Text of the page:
"Albert's first instinct – and it's a good one – is to always play what he sees but sometimes you just need to step back and manage your game on behalf of your team. If he goes across to the Nines he'll take what he learnt last year but what that bloke can do in a backyard is probably as good as Shaun Johnson."

Tyrone Roberts (Knights)

The honour of captaining the Knights against the First Nation Goannas last weekend indicates the esteem Roberts is now held in at Newcastle. He played all 27 games for the Knights last season and made a number of opposition defences look foolish with his 'blink-and-you'll-miss-him' show-and-go.

"The back-half of last year he really came into his own," said Ikin. "Jarrod Mullen has been running things at the Knights for years and he is now more comfortable than ever knowing he's got this jack-in-the-box in Tyrone Roberts inside him. They'll be awake to his little show-and-go but if he's good at it it's still hard to defend. Coaches have been telling players not to fall for Johnathan Thurston's show-and-go for 13 years but if you've just made three tackles in a row – and JT is smart enough to pick out that defender – it's another thing trying to shut it down."

Jason Taumalolo (Cowboys)

Perhaps it is the cross that the preternaturally gifted are forced to bear, that expectation that the extraordinary can be summoned on a whim. Ever since becoming the youngest Cowboy to make their NRL debut in 2010, the rugby league world has been waiting for Jason Taumalolo to explode.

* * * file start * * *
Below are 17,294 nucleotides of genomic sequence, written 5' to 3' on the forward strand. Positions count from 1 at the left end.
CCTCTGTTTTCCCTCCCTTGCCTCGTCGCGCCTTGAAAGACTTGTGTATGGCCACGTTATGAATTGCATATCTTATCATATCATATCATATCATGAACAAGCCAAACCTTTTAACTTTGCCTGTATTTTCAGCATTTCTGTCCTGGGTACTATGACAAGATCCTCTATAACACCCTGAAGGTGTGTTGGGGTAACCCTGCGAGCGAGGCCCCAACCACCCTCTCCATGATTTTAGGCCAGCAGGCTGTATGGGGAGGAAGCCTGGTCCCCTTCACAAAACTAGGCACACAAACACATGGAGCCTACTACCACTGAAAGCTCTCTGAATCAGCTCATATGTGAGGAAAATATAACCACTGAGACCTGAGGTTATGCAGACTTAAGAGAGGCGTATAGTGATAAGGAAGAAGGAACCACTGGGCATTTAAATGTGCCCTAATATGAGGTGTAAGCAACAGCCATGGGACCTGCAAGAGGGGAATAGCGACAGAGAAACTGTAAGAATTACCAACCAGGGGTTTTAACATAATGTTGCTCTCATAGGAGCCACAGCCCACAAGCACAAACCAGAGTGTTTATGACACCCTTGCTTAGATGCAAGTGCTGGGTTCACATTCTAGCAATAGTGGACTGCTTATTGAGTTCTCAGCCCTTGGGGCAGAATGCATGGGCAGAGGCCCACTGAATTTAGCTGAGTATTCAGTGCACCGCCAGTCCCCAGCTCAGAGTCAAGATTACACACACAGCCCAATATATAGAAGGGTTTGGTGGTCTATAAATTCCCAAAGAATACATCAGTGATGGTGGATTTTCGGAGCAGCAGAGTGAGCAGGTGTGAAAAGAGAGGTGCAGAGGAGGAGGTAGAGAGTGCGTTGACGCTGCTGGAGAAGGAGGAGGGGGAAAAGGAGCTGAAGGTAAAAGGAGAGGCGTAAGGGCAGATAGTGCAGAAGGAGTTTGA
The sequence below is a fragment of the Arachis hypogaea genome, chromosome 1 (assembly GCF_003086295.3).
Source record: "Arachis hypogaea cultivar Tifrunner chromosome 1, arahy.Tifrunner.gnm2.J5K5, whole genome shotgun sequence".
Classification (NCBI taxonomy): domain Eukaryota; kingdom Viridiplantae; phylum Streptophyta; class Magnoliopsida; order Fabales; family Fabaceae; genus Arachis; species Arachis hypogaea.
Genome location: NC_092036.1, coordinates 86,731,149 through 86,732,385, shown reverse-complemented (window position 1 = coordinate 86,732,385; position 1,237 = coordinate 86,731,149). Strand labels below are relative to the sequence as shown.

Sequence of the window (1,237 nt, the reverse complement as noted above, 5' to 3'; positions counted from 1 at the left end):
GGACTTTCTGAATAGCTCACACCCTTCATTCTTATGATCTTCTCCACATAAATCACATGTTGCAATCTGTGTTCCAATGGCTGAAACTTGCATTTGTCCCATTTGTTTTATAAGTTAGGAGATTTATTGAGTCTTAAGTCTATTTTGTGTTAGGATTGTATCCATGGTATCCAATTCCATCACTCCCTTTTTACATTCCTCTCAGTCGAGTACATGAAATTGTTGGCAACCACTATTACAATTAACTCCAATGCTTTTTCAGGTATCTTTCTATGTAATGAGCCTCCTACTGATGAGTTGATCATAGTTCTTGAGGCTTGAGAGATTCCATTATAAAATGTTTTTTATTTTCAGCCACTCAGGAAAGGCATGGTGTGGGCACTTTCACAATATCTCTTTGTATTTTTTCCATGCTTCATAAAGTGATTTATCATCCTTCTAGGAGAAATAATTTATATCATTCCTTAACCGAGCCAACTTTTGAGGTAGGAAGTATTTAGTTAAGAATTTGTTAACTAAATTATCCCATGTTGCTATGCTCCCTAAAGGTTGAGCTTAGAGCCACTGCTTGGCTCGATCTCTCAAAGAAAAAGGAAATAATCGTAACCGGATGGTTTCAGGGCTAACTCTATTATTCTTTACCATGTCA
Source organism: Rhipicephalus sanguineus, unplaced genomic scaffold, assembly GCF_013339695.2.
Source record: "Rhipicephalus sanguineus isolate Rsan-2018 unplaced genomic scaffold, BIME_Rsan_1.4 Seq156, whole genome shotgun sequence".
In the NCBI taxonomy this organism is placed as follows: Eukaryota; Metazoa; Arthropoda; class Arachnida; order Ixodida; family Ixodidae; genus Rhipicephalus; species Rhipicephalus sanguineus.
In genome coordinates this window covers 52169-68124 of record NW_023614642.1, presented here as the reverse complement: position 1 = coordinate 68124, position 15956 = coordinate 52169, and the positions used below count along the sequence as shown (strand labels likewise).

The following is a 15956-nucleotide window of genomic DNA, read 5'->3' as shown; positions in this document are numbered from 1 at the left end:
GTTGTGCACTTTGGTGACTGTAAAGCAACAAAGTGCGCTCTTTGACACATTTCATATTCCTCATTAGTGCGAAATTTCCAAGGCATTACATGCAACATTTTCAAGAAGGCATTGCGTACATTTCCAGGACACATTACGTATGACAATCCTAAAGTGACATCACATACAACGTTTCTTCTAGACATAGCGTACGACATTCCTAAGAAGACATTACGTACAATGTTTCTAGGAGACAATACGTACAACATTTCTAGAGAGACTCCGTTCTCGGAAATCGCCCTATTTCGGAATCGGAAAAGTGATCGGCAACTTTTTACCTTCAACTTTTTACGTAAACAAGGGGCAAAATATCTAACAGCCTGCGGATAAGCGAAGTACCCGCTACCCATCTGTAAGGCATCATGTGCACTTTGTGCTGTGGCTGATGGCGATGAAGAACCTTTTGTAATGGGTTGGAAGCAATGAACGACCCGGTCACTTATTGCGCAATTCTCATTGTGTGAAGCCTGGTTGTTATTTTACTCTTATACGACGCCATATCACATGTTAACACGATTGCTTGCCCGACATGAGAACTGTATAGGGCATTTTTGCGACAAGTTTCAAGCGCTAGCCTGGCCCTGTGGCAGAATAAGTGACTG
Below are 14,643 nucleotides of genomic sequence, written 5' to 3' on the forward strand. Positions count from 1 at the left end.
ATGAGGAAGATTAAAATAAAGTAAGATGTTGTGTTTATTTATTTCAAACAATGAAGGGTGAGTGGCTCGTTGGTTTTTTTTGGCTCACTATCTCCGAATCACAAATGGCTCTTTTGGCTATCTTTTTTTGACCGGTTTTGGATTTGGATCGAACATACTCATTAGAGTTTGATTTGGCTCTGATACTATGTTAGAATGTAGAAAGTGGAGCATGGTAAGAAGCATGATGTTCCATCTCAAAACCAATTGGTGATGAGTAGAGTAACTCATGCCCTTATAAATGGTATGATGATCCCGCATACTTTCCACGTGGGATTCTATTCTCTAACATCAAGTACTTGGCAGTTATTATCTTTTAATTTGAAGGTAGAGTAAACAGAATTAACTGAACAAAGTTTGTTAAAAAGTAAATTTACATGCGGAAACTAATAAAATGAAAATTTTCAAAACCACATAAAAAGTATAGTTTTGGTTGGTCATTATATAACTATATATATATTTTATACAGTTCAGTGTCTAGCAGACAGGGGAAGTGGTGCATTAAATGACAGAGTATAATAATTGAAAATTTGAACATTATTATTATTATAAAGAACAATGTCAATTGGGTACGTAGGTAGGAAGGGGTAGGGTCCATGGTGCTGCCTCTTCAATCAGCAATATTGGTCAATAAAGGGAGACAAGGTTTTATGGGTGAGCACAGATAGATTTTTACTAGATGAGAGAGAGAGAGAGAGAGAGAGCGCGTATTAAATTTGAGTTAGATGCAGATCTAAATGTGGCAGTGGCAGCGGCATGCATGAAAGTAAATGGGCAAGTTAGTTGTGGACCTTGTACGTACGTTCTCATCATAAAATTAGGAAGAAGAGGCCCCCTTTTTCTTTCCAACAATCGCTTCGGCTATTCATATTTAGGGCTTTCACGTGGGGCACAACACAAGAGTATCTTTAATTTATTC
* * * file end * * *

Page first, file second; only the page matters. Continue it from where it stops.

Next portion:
If his powerhouse display in last Saturday's trial game against the Broncos is any indication, 20-year-old Taumalolo could be on the verge of something special.
"How good's he going to be, honestly," Ikin asked. "You've seen some of the highlights of Josh Papalii over the last couple of years; I think Taumalolo can be as good as that, if not better. What about the try he scored against the Broncos on the weekend running that outside-in line? They almost got out of the way!"

Daniel Tupou (Roosters)

In a compendium of fairytales surrounding the Roosters premiership triumph in 2013, the rise of Daniel Tupou got somewhat lost amidst the 'SBW', 'RTS' and 'JWH' fervour. 
Yet another that the Eels let slip away, Tupou bided his time in the NSW Cup with Newtown in 2012 before unleashing his breathtaking athleticism on the NRL in 2013, scoring 14 tries from 26 games and forming a potent wing combination with rookie sensation Roger Tuivasa-Sheck.

"Everybody that starts to talk Roosters flankers immediately jumps to Tuivasa-Sheck; I think Tupou is going to be a superstar. He's close to 200 centimetres and over 100 kilos and just so skilful and athletic. He's going to have as good a highlight reel as any winger by the time he finishes."
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National Rugby League respects and honours the Traditional Custodians of the land and pay our respects to their Elders past, present and future. We acknowledge the stories, traditions and living cultures of Aboriginal and Torres Strait Islander peoples on the lands we meet, gather and play on.